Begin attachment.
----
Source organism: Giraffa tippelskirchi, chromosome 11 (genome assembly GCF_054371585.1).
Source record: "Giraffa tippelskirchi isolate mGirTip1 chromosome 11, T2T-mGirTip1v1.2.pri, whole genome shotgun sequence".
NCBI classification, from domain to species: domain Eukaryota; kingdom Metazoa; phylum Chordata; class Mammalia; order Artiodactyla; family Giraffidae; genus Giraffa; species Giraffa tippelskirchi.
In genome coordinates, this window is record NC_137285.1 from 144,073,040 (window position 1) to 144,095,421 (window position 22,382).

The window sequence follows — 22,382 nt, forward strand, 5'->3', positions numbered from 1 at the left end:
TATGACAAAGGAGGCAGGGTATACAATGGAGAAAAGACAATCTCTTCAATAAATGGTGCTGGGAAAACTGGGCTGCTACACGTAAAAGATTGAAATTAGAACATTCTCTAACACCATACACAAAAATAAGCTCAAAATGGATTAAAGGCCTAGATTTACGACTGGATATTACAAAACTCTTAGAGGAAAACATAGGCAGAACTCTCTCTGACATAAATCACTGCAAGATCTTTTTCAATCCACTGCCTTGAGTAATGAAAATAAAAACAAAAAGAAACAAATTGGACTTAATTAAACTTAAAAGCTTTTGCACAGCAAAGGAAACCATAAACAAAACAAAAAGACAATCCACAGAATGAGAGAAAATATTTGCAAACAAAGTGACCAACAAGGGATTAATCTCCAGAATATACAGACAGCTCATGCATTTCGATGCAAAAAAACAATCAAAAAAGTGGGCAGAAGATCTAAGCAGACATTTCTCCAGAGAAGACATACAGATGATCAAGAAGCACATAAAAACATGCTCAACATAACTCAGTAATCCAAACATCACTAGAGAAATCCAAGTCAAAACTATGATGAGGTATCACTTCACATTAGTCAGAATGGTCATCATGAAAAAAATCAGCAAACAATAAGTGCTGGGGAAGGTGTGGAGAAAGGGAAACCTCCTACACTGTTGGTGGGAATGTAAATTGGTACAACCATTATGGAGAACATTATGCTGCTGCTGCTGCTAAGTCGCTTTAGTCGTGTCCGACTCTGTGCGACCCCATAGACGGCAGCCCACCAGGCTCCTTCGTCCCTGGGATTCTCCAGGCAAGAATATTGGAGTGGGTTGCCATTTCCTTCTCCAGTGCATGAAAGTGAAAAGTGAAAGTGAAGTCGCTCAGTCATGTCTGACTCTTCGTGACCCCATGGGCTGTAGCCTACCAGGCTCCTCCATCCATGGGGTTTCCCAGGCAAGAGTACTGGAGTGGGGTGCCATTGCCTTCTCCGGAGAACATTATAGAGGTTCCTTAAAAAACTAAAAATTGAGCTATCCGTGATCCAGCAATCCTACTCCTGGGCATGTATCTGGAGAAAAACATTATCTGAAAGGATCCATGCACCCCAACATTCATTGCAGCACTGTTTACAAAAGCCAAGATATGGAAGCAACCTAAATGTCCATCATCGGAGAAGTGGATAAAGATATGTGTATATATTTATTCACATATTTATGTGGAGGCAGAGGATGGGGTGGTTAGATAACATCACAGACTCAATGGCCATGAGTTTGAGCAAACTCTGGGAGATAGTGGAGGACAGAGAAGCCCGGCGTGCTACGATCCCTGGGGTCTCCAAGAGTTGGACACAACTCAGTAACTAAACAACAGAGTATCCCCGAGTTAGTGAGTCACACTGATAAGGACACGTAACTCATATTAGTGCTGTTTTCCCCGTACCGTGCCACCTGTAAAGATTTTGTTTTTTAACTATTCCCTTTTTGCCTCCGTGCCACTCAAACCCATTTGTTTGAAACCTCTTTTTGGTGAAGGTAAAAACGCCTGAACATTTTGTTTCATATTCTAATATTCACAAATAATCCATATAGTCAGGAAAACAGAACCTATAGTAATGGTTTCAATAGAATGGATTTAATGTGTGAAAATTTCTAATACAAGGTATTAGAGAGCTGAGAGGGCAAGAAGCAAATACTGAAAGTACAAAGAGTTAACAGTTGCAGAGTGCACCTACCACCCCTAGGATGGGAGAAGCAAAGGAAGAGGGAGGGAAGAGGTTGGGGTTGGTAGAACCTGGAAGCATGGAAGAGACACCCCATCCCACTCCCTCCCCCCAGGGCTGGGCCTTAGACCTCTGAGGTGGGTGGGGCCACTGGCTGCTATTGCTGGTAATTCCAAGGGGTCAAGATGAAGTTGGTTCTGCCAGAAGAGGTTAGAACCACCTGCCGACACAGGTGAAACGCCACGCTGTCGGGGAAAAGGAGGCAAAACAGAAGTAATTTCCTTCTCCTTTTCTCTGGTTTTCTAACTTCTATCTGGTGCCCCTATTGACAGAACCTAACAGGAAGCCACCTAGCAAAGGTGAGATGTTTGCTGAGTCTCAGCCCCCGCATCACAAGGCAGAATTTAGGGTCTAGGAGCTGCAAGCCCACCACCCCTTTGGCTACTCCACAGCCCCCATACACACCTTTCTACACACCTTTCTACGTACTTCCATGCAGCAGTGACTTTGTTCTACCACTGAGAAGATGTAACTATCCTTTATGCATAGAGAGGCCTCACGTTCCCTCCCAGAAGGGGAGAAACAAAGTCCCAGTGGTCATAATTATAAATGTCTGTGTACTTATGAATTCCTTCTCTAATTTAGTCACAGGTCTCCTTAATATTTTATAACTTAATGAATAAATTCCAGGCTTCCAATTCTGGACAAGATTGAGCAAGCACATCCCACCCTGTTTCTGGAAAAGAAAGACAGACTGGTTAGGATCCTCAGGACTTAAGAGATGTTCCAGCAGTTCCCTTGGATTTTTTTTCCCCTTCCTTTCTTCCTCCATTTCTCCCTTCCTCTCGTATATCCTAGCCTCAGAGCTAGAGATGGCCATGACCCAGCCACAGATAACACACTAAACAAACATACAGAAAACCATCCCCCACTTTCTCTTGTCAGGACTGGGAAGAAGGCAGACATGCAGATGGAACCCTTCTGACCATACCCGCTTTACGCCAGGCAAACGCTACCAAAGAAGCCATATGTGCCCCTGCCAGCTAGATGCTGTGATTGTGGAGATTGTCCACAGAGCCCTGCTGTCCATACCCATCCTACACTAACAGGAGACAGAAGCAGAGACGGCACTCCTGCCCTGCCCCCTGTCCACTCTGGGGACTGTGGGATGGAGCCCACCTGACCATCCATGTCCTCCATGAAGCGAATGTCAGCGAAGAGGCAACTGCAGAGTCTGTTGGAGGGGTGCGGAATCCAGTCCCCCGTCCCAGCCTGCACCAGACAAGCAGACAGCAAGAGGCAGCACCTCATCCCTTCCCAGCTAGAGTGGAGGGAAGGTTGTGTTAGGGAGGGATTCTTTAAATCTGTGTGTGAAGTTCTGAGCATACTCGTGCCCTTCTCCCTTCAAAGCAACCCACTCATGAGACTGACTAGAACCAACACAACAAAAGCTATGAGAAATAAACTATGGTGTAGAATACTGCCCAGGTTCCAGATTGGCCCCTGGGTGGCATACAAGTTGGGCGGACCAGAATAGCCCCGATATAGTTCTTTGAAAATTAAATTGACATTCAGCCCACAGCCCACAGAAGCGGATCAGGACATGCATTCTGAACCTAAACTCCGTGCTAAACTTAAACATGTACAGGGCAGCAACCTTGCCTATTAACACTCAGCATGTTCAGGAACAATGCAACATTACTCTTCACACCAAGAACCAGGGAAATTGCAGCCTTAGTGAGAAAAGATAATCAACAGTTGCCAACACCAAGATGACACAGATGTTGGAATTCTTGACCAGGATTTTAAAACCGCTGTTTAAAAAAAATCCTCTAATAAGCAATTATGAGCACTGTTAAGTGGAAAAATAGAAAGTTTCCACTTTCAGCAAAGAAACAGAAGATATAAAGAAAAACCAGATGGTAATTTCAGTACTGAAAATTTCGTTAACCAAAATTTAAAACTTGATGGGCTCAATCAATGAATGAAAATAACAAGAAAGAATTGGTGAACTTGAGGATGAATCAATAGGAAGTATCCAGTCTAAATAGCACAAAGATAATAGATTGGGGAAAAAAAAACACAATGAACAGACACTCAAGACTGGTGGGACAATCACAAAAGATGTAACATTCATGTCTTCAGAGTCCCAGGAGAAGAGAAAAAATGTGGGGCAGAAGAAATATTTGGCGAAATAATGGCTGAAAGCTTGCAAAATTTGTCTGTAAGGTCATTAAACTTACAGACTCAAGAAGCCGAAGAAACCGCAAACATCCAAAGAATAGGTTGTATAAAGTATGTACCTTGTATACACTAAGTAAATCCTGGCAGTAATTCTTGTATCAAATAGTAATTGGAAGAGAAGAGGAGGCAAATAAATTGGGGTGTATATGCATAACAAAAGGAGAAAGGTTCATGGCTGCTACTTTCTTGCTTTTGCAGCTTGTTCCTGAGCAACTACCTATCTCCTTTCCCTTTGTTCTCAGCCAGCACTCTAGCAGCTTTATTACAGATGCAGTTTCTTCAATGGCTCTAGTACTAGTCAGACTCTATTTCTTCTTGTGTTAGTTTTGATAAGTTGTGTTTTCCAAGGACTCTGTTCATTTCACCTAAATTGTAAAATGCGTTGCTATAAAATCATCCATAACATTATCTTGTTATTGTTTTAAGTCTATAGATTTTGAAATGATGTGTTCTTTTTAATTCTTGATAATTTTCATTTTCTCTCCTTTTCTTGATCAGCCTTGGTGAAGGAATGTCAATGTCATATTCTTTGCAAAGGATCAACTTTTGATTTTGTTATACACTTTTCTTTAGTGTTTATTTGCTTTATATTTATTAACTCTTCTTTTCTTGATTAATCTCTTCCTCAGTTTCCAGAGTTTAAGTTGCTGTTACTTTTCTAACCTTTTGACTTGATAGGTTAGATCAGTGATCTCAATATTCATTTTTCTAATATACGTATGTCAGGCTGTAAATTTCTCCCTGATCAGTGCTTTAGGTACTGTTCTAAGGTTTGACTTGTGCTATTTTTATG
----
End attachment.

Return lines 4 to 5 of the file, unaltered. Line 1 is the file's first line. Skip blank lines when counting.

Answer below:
In genome coordinates, this window is record NC_137285.1 from 144,073,040 (window position 1) to 144,095,421 (window position 22,382).

The window sequence follows — 22,382 nt, forward strand, 5'->3', positions numbered from 1 at the left end: